Guts

Business case study - The Highlanders' Museum

 

The Highlanders’ Museum embodies the spirit of guts from across the Highlands and Islands – in its collection, location, staff, and recent redevelopment.

 

Located in the historic Fort George – one of the most outstanding fortifications in Europe and home of the Black Watch – the 5-star VisitScotland attraction is the only military museum in Scotland housed within a working barracks. Over 30,000 items commemorate over 200 years of history.

 

Research and Volunteer Coordinator, Katharine Neil, tells us more about the guts of this very unique Museum.


What does the Spirit of Scotland mean to you?


Two things come to mind immediately – our history and our people. It’s not just the amount of history there is in Scotland that makes it so significant to our spirit. It’s how rich, wild, dramatic, colourful and impactful it is. Scotland’s history is not simply a thing of the past. Its unique legacies – traditions, landscapes, peoples and cultures – are still here today and make us who we are. 

 

Despite a turbulent history, however, Scottish people are open-hearted, hospitable, helpful and humble. Not to mention humourous. That is key to our spirit.


Which one of the Spirit of Scotland values does The Highlanders’ Museum identify with?


The Highlanders’ Museum exemplifies the spirit of guts, in many forms. It’s in the people we commemorate, in the people we work with, and in the people who are managing and driving the Museum forward.


What about The Highlanders’ Museum makes you identify with this value?


First and foremost, the bravery and guts of the regiments commemorated in the Museum – the Cameron Highlanders, Seaforth Highlanders, Queen's Own Highlanders and their affiliated regiments. We represent over 200 years of history, dating back to 1778. The fighting men of the Clans in particular were renowned the world over for their hardiness and ferocity.

 

We have roughly 20,000 artefacts and an estimated 10,000 documents and photographs that cover conflicts including Waterloo, the Boer Wars, both World Wars, Korea, and Afghanistan, and much more. We also house more than 5,000 gallantry awards. That is a lot of guts.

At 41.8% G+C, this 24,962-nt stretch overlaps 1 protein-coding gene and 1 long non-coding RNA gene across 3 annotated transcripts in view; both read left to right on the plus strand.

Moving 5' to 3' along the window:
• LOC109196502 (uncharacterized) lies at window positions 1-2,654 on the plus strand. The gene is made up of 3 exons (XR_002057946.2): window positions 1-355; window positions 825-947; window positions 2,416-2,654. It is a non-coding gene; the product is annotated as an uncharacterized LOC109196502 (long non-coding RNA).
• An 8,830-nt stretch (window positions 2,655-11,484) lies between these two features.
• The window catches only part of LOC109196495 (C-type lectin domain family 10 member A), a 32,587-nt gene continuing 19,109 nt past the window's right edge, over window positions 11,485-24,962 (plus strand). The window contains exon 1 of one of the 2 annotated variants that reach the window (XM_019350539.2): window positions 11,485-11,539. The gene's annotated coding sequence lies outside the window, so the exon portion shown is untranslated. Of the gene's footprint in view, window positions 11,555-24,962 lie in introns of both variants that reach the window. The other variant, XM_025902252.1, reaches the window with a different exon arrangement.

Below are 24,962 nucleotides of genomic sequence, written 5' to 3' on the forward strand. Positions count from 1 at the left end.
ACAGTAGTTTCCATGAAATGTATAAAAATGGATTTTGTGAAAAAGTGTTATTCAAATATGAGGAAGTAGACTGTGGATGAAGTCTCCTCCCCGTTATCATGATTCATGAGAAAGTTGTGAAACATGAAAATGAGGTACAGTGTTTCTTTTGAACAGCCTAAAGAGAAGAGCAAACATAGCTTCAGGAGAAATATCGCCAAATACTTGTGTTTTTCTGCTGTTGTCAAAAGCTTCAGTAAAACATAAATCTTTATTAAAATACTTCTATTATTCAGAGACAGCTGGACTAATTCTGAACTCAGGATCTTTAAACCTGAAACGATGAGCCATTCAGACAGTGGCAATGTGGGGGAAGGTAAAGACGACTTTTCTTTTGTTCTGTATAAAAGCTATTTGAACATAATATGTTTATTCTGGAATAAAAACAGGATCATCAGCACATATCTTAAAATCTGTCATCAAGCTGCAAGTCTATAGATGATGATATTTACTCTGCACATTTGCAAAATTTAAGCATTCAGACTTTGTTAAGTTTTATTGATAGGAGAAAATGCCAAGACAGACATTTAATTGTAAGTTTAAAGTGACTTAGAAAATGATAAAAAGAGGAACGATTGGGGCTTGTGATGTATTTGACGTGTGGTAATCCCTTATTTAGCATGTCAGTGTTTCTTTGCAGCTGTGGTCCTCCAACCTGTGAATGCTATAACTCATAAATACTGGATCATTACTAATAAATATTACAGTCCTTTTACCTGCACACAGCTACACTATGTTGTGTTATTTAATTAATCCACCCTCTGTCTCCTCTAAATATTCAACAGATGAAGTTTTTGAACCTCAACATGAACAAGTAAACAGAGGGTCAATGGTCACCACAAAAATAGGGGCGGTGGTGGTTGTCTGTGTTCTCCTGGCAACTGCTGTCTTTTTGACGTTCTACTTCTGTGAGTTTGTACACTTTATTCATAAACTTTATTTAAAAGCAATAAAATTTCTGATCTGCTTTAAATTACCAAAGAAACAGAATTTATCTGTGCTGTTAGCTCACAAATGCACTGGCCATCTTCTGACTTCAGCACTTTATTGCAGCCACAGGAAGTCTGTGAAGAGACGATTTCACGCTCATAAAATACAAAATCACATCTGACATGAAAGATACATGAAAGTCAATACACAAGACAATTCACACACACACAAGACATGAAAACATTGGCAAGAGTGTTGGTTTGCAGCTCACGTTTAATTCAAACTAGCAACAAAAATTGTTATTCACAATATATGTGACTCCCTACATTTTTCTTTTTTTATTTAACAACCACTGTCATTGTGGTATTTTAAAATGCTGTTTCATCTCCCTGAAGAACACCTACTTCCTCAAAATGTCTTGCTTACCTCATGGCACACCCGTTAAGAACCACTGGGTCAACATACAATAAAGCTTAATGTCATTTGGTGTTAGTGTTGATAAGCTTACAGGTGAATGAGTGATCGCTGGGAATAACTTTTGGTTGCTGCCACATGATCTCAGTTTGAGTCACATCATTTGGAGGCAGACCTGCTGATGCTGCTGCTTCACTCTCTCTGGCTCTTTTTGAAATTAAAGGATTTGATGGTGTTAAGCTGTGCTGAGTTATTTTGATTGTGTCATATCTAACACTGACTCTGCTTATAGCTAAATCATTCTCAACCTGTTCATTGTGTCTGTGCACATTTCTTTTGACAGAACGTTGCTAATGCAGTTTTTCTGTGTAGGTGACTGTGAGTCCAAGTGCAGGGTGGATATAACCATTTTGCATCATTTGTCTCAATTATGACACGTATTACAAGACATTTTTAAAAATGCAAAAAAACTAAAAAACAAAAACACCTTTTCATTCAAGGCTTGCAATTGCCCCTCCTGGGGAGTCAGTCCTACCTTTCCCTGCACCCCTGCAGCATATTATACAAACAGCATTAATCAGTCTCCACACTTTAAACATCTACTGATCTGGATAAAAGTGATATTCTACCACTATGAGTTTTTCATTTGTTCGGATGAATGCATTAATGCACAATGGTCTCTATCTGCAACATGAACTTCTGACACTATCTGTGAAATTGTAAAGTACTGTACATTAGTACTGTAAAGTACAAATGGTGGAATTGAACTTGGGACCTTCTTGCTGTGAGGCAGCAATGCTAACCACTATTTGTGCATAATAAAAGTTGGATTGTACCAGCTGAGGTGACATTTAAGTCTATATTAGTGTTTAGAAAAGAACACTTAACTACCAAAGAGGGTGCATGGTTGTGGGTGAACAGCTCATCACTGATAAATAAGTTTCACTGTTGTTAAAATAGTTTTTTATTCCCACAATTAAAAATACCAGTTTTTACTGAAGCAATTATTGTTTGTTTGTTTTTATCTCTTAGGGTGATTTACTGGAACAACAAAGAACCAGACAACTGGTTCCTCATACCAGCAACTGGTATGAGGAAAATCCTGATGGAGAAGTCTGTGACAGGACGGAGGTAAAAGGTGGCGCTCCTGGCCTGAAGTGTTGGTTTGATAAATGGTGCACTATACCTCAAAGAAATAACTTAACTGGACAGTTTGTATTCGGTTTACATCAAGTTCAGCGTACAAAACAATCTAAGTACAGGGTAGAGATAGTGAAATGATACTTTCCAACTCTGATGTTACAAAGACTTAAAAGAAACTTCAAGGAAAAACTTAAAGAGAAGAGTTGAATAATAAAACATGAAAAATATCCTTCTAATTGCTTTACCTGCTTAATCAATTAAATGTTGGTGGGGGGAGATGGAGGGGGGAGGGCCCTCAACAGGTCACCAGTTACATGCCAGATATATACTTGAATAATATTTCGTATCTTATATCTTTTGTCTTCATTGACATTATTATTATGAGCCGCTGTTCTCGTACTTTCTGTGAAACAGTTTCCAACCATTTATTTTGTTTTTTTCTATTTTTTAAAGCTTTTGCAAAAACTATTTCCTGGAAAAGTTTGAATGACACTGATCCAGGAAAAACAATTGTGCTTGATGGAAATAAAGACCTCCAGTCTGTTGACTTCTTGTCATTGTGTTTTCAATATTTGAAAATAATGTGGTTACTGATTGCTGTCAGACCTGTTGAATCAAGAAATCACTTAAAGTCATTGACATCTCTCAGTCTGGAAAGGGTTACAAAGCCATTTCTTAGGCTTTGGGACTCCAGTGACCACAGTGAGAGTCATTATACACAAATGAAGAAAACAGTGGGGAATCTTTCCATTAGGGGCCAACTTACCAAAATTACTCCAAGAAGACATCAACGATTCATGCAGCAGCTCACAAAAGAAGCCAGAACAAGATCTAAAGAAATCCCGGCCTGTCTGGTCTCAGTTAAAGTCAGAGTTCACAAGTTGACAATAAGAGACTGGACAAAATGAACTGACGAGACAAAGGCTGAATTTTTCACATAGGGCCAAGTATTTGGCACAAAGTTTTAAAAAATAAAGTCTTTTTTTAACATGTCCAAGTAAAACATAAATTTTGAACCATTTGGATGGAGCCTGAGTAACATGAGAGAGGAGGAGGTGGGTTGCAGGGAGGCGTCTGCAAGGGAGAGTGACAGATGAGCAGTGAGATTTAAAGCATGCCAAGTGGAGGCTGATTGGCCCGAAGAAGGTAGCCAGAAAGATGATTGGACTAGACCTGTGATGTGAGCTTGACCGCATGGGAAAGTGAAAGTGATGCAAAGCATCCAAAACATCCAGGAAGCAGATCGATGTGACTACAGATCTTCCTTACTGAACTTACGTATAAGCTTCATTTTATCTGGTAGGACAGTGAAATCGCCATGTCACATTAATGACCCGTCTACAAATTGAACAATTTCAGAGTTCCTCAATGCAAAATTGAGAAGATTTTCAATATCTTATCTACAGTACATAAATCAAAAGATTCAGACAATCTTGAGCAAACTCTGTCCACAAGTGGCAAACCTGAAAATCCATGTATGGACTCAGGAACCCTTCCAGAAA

We are the only military museum in Scotland housed within a working barracks – the historic Fort George. Working closely with the Black Watch stationed here, we are regularly inspired by the bravery and resolve of our active service personnel.

 

Many of our volunteers, board members and trustees are ex-servicemen or have military connections. Their experience and mettle are visible in their guided tours, research, advice and commitment to the Museum. One of our volunteers won the Marsh Award for Volunteering in Scotland in 2015.

 

Guts is also evident in our museum management. It takes guts to ‘gut’ a museum and start again taking the collections in a new direction. The venturesome determination shown in our recent £3 million redevelopment project is a very different type of guts to our military forefathers, but is guts no less. 

 

Guts banner

 

What do you do to showcase your spirit to your customers?


Our displays are the main way we showcase our artefacts and stories. We also try to ensure the collections are accessible to as many people as possible. We host events at the Museum, including for schools, local groups and cruise ships. We also have travelling and handling collections.

 

The Highland Military Tattoo at Fort George showcases Highland and military culture, tradition and guts. The Museum works with volunteers, partners and current servicemen and women to bring this to life through re-enactments, music and more.  

 

We are increasingly using social media and going forward will engage with VisitScotland’s Spirit of Scotland online campaign to highlight our spirit of guts – past and present – using the hashtag #ScotSpirit.

 

We’ll also be encouraging visitors to tell us about their #ScotSpirit: be that researching their ancestors in our archives; the warmth of a wedding at the Museum; or even the fun of watching dolphins from the ramparts outside the Museum! We look forward to hearing about, and helping create, more #ScotSpirit stories.

 

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